ery day. According to the men in
charge, 50 machines in all will be
needed for the instruction of the
men. Of these, it is hoped that 25
may be restored to running condition
to serve as road cars, while the oth-
ers will be taken down and used for
class work.
TEXAS UNIVERSITY
TRAINS MOST MEN
The University of Texas is, or soon
will be, training more enlisted men
than any university or college in the
United States. By the -middle of June
it will have in training 3,770 soldiers,
while Harvard university, Texas'
closest rival, is now instructing 2,195
men.
The registrar of the University of
Texas, in a letter received yesterday
by Homer Heath, '07, general secre-
tary of the Union, who is collecting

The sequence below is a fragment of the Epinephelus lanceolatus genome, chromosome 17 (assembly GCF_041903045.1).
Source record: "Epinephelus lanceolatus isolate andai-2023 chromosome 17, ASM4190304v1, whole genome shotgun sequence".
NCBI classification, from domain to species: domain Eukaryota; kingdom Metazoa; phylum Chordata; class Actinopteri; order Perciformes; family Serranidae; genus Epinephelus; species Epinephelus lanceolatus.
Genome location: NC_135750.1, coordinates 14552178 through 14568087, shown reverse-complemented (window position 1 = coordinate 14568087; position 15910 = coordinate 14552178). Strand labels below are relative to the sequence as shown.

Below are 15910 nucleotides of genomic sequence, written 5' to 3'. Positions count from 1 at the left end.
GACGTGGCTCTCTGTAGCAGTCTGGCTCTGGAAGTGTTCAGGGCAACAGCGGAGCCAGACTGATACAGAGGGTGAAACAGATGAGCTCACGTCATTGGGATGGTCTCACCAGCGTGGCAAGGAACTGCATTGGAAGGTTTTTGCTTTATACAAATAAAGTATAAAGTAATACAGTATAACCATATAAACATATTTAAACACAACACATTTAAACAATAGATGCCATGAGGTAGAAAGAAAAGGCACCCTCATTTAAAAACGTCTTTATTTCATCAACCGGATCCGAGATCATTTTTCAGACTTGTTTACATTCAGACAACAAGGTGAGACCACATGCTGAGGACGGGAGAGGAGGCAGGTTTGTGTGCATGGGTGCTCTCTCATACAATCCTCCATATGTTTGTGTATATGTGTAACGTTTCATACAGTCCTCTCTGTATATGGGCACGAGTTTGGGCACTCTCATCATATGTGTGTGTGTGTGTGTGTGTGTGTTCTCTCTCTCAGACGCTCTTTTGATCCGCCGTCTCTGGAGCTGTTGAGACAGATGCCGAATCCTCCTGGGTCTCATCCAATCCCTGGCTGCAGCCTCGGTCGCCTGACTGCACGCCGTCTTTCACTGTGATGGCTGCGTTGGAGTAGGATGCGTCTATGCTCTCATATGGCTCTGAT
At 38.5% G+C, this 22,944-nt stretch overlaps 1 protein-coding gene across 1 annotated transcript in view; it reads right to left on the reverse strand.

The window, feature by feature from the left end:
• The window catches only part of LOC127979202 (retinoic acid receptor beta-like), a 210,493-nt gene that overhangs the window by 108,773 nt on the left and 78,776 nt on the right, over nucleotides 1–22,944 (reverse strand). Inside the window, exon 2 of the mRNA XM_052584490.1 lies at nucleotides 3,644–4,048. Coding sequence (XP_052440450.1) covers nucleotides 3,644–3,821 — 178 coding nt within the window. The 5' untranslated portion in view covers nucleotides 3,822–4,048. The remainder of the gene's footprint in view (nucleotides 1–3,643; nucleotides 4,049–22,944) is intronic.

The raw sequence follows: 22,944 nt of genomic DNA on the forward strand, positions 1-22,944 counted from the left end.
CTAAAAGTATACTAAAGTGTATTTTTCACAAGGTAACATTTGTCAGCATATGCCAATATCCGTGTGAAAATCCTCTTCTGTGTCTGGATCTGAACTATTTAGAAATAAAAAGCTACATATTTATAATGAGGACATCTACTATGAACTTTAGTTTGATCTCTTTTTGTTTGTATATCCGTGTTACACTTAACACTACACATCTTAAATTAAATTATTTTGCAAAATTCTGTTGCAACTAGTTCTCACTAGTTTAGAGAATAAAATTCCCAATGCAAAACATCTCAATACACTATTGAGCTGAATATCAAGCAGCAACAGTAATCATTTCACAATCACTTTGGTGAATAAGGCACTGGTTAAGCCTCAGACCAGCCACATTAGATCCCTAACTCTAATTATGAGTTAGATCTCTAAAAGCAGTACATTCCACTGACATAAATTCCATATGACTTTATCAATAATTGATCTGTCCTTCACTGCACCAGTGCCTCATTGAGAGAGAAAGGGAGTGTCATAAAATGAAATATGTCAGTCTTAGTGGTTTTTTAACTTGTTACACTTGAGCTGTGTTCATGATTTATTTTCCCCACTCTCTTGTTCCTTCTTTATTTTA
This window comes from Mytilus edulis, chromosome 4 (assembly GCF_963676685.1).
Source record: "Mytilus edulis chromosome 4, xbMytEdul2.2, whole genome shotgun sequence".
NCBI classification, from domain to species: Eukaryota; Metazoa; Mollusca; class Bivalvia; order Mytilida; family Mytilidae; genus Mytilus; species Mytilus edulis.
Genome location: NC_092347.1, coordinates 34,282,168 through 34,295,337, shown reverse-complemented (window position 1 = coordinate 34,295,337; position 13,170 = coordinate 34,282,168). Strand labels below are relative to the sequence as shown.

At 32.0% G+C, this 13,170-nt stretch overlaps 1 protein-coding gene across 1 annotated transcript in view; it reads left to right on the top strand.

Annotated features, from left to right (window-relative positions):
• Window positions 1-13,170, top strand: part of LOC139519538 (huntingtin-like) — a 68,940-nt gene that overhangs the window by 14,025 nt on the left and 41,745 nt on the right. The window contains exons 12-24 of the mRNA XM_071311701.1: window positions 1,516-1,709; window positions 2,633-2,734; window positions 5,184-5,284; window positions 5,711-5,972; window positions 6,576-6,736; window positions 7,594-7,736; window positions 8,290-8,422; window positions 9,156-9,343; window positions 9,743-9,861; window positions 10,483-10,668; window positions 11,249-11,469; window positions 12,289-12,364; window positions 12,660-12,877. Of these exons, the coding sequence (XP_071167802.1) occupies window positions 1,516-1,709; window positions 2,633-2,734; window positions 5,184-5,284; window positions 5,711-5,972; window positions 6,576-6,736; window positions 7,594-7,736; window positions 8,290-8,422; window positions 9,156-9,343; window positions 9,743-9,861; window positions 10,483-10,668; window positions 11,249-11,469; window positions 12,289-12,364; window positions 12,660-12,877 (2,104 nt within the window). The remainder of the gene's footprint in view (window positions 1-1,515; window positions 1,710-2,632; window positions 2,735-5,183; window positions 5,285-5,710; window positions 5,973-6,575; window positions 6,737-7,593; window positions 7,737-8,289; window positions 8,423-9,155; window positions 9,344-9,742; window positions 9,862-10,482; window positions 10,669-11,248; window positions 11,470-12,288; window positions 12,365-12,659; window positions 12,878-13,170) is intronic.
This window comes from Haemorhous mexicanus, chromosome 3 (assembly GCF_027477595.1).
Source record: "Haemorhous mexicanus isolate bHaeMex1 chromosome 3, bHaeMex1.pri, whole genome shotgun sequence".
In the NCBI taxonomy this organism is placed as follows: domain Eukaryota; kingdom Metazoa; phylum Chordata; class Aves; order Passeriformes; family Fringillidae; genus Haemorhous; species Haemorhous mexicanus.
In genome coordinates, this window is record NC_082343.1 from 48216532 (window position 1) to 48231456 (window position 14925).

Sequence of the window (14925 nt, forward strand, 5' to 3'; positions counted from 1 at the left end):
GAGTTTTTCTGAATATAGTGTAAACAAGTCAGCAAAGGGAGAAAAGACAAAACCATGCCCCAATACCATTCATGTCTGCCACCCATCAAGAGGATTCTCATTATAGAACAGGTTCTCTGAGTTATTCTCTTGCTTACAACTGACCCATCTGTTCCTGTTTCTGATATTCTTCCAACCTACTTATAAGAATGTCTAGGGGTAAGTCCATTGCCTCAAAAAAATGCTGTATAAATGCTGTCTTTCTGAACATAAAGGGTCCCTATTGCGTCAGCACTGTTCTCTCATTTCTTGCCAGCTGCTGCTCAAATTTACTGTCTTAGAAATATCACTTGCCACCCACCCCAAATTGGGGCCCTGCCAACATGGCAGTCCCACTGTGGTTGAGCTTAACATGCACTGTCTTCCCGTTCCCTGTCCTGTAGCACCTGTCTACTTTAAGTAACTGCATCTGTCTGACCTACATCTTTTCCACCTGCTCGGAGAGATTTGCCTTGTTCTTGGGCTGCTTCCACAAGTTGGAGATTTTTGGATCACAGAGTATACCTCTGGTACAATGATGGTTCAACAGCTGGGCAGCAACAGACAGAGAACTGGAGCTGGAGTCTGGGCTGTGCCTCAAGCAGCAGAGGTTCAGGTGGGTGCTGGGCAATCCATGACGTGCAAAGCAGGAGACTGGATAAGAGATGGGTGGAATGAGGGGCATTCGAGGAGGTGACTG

data on the number of soldiers which
the various universities are training,
says:
"The University of Texas is operat-
ing three schools for the United
States government. One of these is
the School of Military Aeronautics,
established about one year ago. While
the number of men in that school va-
ries from month to month, the average
is about 1,000.
"The second school, established about
two months ago, is the School of Ra-
dio Mechanics. Two hundred and sev-
enty men are being trained in it.
"The third school opened this week
with 500 men. It is the Schol of Au-
tomobile Mechanics. The war de-
partment will send about 500 men
each week until the number reaches
2,500. New barracks have been built
to care for them. By the middle of
pext month the University of iTexas

will have in training 3,770 enlisted
men."
TWO MORE MICHIGAN WOMEN
JOIN WAR GARDEN WORKERS